The University of Chicago operates the South Side's only burn unit as well as a pediatric trauma center at Comer Children's Hospital.

Monica Reida / Comments (0)

Chicago Suburbs Thu May 15 2014

Palestinian Group Aims to Educate Public About Past

To educate the public about Nakba, the 1948 Palestinian exodus when over 700,000 Palestinians were forced from their homes, the Chicago chapter of the American Muslims for Palestine are hosting two events in Chicago this May.

The first event was Thursday at Daley Plaza, where a group of volunteers, 31 in total, handed out informational materials at Daley Plaza. The materials aimed to educate passers-by about the 1948 events and what Nakba means today. Most of these volunteers came from Universal School in Bridgeview. 3,000 total copies were distributed, according to Kristin Szremski, director of media and communications at the organization.

Szremski said that reaction Downtown was mixed. While some people read the educational brochure and were intrigued by it, others were rude and definitely anti-Palestinian, she said. She said this was difficult for the students who encountered this since they are Americans of Palestinian heritage.

On Saturday, the chapter will host an event that includes a Palestine Parade, authentic Palestinian cuisine, a bazaar, folk dancing and songs and bread, freshly baked on traditional 'taboon,' or ovens outside of the Universal School in Bridgeview.

"We want people to know that the Nakba still continues today in the Israeli apartheid policies that result in the military occupation of Palestine, the restriction on freedom of movement, the demolition in thousands of Palestinian homes and the random arrest and detentions of thousands of political prisoners, including 700 children, every year," said Nida Sahouri, AMP-Chicago chapter chairwoman. "We Americans fund this with our tax dollars. We just want people to know the truth so one day they will pressure Congress to approve a more fair and balanced foreign policy in the Middle East."

Nenad Tadic / Comments (0)

Election 2015 Wed May 14 2014

Sun-Times Poll Looks at Emanuel's Chances of Winning Election

The Chicago Sun-Times released a poll on Saturday showing 29 percent of Chicagoans surveyed would vote for Mayor Rahm Emanuel in the upcoming 2015 election.

Other results from the poll showed 27 percent of those surveyed didn't know which potential candidate they would vote for, while 26 percent said they would vote for Cook County Board president Toni Preckwinkle, 10 percent for Chicago Teachers Union president Karen Lewis, 5 percent for Ald. Robert Fioretti (2nd Ward) and 3 percent for former 9th Ward Ald. Robert Shaw.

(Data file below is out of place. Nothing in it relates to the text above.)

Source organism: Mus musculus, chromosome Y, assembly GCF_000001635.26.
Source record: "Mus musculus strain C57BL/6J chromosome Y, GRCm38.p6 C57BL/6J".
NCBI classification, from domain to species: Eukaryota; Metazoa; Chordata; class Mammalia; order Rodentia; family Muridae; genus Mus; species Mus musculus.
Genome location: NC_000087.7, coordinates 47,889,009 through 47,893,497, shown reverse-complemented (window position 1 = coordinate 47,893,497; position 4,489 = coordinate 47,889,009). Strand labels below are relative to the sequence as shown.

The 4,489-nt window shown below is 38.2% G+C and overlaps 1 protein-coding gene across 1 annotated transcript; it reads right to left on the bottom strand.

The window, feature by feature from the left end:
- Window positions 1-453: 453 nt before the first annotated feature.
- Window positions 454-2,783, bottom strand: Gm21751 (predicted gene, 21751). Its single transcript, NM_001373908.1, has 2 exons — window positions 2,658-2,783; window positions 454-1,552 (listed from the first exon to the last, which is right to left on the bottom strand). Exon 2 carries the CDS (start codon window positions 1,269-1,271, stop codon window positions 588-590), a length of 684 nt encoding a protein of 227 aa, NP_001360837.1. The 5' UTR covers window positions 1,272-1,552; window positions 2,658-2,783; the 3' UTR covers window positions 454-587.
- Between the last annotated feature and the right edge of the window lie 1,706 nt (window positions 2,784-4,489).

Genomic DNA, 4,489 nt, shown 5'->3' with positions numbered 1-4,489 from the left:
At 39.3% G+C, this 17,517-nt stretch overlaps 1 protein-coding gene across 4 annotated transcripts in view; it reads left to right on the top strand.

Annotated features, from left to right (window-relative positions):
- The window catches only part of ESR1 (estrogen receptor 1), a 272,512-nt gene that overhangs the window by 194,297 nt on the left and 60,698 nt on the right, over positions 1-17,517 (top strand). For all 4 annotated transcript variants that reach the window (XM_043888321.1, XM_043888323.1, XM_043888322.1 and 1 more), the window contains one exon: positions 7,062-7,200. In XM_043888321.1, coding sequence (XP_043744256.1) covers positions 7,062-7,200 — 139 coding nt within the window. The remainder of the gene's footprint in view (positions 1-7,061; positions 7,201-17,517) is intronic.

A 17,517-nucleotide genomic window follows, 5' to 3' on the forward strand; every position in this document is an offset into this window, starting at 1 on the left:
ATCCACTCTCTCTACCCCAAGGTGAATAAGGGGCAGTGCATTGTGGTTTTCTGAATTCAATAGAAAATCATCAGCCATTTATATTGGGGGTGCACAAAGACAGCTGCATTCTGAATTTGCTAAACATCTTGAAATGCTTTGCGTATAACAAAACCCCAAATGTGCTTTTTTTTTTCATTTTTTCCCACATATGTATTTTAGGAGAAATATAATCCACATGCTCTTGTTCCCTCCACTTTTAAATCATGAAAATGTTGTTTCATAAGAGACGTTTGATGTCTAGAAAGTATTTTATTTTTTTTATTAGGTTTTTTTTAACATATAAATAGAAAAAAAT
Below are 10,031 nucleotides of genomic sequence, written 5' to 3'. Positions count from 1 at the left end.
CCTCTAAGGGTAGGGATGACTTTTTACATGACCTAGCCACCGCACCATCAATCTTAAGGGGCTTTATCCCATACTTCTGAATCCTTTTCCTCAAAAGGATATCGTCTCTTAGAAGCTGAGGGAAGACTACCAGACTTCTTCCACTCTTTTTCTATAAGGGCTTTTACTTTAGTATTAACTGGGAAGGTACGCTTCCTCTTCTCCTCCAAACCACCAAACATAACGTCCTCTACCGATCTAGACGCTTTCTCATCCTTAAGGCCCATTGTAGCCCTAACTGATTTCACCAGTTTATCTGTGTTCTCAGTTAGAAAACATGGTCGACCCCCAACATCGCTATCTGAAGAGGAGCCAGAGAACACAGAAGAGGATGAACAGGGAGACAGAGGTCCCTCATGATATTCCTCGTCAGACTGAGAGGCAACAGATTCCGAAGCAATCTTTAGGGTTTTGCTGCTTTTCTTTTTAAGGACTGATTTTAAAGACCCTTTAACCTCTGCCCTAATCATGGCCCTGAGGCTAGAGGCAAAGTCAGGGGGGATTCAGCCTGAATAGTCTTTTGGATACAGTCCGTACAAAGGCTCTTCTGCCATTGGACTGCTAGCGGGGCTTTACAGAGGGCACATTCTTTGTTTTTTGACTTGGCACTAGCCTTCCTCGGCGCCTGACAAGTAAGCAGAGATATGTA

Shaw is the only person who has declared themselves as a challenger for Emanuel in the 2015 election.

Emanuel responded to the poll by saying on Wednesday, "There's ups and downs....You stay true to your principles. You stay true to who you are and you don't change. You stay committed to making sure there's results and you stay true to what you believe in."

The Tribune released a story the same day saying an Emanuel campaign aide had emailed the Tribune with story ideas that could paint Preckwinkle in a negative light. She has maintained she is focused on running for reelection for her seat and continuing to improve Cook County.

Preckwinkle recently appeared on WTTW's "My Chicago" and was asked by host Mark Bazer if her and Emanuel get along. She responded with a long pause before saying, "We work together."

Monica Reida / Comments (1)

Chicago Public Schools Thu May 08 2014

The Chicago Mercantile Exchange Maintaining the Status Quo in Chicago Public Schools

cps_oldlogo.jpgBy Dave Stieber

Karen Lewis, former CPS teacher and president of the Chicago Teachers Union, proposed an idea to generate funding, to improve Chicago Public Schools and our city. Her idea is to place a small tax on futures bought and sold at the Chicago Mercantile Exchange (CME). In an interview published in the Sun Times, Lewis said, "This is an opportunity to actually make heroes out of these (wealthy) people. Instead of everybody being angry at them about their money and their greed and all these other things. This is an opportunity for them to say, 'You know what, we're part of the city. We love this city. We'd like to see the city work. We'd like to be a part of the process and this isn't going to be enough to make us want to go.'"

The CME issued a statement in response to Lewis saying in part, "We do not believe the way to accomplish a strong public school system is through singling out futures traders with a tax more than 200 percent higher than what the average trader pays to buy or sell a futures contract."

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Mechanics / Comments (7)

Feature

How Lawsuits, Lobbyists and Parking Meter Deals Led to Ventra

By Jason Prechtel / 0 Comments

Cubic learned early on that if you don't win a contract through bidding, there are other ways to prevail. More...

Special Series

Classroom Mechanics Oral History Project



About Mechanics

Mechanics is the politics section of Gapers Block, reflecting the diversity of viewpoints and beliefs of Chicagoans and Illinoisans. More...
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Editor: Monica Reida, mr@gapersblock.com